By Emma Silvers
By Gary Moskowitz
By Alee Karim
By Ian S. Port
By Ian S. Port
By Derek Opperman
By Emma Silvers
By Alee Karim
The Chameleon has the hush of a library. The cozy bar area is packed with the usual beer swillers, but absent are the normal raucous ramblings and punk rock profanities. There is something about the Sunday night crowd that almost seems deferential. Even the several dogs in attendance seem to understand the sanctity of the evening, sitting quietly under their masters' barstools, gently accepting the occasional proffered popcorn kernel. It is a special evening for the Chameleon crowd, as is every Sunday night. A striking woman with dreadlocks lifts her pint glass to her lips and gently places it back on the bar half empty. She wipes away a foamy Red Hook mustache with a pale, slender forearm and simultaneously checks her oversize man's watch.
"Almost time," she says to no one in particular. Smoke from her cigarette mingles with that of half a dozen others among a sea of large, silvery stars that hang from the ceiling. A small disco ball spins lazily, catching the warm light emitted by several household lamps and casting yellow bubbles upon the nearest wall. In one corner of the bar an electric stoplight blinks above a television screen flickering with cereal and nail polish commercials. Red. Yellow. Green. The stoplight blinks without notice until the familiar sound of The Simpsons' theme song roars into life and, suddenly, green means go. All eyes turn. Faint smiles soften the surrounding faces as Bart Simpson writes "I am not licensed to do anything." The opening sequence alone is enough to elicit chuckles, and everyone is all ears when Dave, a regular Chameleon customer and the most recent Simpsons host, stands up during the first commercial break to announce tonight's prizes: a couple of music posters and a hat that reads "I'm filthy and I'm stinking, but I'm still not rich."
"Two out of three ain't bad," says Dave cheerfully. In keeping with the, er, lived-in quality of the Chameleon, the hat is really kind of filthy, but Dave assures us that it still has the price tag on it. "A $5 value."
Not surprisingly the crowd is still more interested in the nature of the rolled-up music posters. Several overanxious folks try to determine their subject matter without waiting for the promised audio clue. ABBA is a popular choice, as is Metallica and, strangely, Cheap Trick. But of course, all conjecture proves fruitless and one impatient regular must attempt an underhanded sneak-a-peak. He is quickly and loudly disqualified from the poster round just in time for the return of The Simpsons, on which Marge Simpson receives a brow-beating from her ladies' group for failing to support their sponsorship of a masked Mexican wrestler. All superfluous conversation halts. Through the ensuing television segment beer orders are whispered and even the musician onstage setting up equipment is careful to wait for bursts of laughter before he will move anything that is noisy.
During the next break, the crowd erupts with unabashed hilarity as if they can hardly contain themselves anymore. Beers are raised in toast, past episodes are discussed and laughed over, and dogs scurry among the tables looking for stray bar snacks. The first poster is a near giveaway. Several people shout out Heart before the third chord is struck. One man, clearly a newcomer, finds fascination in the black velvet art that adorns the bar's walls. He smiles, pointing at tacky images of E.T., Snoopy, Mickey Mouse, and Bigfoot. This is all old hat for his friends.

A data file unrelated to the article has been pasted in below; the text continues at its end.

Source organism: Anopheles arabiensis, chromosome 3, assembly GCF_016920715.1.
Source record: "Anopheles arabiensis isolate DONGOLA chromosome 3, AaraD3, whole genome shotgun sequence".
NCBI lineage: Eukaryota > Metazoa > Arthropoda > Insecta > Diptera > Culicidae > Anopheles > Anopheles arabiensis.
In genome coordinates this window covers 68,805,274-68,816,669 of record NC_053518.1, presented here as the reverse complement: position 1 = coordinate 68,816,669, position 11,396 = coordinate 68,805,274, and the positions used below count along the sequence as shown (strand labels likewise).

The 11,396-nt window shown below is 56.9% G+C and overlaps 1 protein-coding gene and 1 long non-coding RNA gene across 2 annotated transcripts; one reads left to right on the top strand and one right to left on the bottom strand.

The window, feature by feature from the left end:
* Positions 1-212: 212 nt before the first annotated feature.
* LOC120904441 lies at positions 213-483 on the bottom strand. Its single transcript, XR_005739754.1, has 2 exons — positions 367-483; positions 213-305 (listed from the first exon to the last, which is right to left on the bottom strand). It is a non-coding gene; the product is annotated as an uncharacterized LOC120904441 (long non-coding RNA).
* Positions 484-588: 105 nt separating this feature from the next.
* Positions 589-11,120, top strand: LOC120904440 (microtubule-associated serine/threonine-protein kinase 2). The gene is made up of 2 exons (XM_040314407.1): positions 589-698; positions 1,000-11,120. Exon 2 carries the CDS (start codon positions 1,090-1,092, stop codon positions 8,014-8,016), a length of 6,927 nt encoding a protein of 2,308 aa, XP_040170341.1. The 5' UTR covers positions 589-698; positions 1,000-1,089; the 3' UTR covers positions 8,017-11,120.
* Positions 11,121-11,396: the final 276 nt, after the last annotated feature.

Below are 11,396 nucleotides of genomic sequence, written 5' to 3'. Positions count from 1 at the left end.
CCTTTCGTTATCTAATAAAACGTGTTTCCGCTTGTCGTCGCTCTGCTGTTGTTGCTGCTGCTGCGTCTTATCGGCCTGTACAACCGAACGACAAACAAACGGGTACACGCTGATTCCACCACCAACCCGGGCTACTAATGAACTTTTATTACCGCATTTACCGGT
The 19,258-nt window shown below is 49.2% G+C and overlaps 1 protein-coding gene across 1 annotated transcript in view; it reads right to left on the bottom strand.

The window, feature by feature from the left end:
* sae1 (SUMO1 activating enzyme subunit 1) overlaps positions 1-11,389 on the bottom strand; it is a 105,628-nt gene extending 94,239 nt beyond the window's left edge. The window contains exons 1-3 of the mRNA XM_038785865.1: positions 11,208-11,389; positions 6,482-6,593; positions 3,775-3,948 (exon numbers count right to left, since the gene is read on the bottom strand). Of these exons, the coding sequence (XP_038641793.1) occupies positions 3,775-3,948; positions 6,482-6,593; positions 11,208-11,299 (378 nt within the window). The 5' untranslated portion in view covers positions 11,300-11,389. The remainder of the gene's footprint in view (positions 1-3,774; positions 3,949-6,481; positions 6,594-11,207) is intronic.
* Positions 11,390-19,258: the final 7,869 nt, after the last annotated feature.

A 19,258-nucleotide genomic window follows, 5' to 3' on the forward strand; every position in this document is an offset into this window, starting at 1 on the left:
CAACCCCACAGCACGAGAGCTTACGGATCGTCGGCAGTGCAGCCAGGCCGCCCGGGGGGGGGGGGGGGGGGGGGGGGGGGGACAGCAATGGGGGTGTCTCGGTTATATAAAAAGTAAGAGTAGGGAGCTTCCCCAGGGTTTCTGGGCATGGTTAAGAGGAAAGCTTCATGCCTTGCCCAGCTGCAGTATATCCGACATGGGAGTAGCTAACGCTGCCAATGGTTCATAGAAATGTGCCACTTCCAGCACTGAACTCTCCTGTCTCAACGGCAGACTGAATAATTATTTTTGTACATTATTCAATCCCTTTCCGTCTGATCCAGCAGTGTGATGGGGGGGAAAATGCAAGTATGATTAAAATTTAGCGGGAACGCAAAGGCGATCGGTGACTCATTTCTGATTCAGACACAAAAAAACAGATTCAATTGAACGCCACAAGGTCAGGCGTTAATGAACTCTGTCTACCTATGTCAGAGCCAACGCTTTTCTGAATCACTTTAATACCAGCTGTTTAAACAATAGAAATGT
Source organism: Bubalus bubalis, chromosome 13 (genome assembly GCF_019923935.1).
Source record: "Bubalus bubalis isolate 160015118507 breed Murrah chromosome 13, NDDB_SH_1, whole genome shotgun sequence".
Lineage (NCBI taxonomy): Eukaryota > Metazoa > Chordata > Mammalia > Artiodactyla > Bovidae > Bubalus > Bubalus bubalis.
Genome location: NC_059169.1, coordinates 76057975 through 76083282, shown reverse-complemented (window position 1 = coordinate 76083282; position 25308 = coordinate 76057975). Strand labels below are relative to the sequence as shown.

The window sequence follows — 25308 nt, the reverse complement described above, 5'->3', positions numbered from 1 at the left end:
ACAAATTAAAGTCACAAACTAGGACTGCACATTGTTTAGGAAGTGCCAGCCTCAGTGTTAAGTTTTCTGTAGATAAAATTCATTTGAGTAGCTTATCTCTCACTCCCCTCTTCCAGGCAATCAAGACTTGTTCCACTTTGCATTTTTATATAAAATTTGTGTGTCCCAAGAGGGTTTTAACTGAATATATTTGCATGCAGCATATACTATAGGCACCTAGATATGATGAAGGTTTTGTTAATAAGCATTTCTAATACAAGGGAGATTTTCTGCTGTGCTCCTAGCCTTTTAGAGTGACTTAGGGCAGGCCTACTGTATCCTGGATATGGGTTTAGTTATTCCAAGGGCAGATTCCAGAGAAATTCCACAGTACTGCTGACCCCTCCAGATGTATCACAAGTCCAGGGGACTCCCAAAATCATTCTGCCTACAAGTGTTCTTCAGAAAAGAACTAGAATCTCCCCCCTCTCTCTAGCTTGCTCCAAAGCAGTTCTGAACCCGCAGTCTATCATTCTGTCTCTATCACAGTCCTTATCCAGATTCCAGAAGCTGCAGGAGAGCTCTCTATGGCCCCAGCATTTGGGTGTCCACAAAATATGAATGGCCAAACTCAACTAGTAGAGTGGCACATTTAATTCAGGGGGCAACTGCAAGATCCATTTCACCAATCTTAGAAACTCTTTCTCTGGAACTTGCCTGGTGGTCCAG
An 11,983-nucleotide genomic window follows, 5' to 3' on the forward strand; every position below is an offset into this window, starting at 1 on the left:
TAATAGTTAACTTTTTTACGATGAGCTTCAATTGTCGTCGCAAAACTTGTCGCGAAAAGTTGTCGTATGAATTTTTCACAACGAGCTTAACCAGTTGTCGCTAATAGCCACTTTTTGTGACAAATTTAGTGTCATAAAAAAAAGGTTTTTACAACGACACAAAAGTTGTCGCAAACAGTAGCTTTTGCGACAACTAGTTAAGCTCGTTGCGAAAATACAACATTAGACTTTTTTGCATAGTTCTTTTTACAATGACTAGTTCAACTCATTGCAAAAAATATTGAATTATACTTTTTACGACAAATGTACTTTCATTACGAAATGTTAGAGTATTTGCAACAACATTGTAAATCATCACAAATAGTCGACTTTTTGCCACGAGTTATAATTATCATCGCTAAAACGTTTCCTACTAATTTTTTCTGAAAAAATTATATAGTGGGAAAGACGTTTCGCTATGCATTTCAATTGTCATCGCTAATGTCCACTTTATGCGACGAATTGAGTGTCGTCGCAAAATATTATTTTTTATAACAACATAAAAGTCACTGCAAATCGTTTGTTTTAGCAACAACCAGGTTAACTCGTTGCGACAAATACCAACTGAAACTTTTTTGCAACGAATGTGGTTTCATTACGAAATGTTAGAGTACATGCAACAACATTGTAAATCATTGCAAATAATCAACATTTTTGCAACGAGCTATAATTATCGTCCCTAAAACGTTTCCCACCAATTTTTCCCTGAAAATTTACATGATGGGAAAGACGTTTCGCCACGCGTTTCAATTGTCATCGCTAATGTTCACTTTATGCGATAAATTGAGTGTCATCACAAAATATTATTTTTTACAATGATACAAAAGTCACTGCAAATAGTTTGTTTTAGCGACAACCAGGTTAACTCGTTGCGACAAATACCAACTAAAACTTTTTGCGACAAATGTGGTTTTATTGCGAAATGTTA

"I've been watching The Simpsons religiously for years," says David Ozier, a Vancouver native who works for the National Film Board, "but I found myself feeling vaguely self-conscious watching the show with so many strangers and laughing out loud. I don't know, it was kind of like being caught masturbating."
In a corner by the door, a man who has clearly logged in some serious drinking time begins a potentially explosive rant about society's decline. "This country is going down the tubes!" he shouts, slamming down his glass. "There is no culture here!" He takes a deep breath, preparing for another attack, but is suddenly struck dumb by Homer Simpson's return to the screen. "Shhh, Simpsons," says the ranter, motioning to the screen with his once-again full beer. The crowd turns to face the screen. It is once more quiet.
Halfway into Homer's negotiations with the Mafia regarding Marge's mobile snack business, two Johnny-come-latelies stumble through the Chameleon door. They make it as far as the middle of the room before they realize that, aside from the strike of a match, the bar they have entered is busy but dead silent. They look around for a moment, perplexed, until one of them chuckles, "Oh, look, everybody gets all quiet during The Simpsons." He turns toward the door, but already his friend is lost, frozen to the spot with his eyes riveted on the screen. Only the next commercial break and bids for a Captain & Tennille poster seem able to pry him loose.
"You've gotta watch [The Simpsons]," says one regular, "but I don't want to be stuck in my living room every single Sunday night." She pauses during the beer round, which features songs by Def Leppard and Fine Young Cannibals. "I won a Ghostbusters TV tray once."
The end of The Simpsons leaves only the dirty baseball hat to compete for. The crowd wants beer not hats, but they compete anyway. The winning answer, Vanilla Fudge, comes from a dreadlocked man who has no intention of taking the prize, but no matter. Dave offers the crowd the option to watch King of the Hill, which they turn down. Several men at the end of the bar nearest the TV begin chanting, "Beer! Beer! Lots of beer!" and I am glad to see that things are back to normal.
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By Silke Tudor